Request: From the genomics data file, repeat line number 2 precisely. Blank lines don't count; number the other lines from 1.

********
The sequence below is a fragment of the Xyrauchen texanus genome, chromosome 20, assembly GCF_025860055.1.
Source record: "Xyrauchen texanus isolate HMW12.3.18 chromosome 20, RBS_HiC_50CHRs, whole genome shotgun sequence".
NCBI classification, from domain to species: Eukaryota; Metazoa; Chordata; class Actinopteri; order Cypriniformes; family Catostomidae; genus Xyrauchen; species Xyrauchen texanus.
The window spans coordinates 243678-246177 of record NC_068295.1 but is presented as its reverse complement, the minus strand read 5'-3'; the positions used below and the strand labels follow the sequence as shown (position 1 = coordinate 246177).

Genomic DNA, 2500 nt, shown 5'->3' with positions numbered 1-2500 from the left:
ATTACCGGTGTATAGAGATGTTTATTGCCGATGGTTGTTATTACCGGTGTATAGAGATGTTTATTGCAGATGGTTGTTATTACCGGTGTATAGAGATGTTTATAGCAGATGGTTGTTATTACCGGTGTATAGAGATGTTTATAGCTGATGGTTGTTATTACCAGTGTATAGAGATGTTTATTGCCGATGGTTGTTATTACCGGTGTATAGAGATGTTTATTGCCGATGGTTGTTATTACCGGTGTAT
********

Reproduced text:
Source record: "Xyrauchen texanus isolate HMW12.3.18 chromosome 20, RBS_HiC_50CHRs, whole genome shotgun sequence".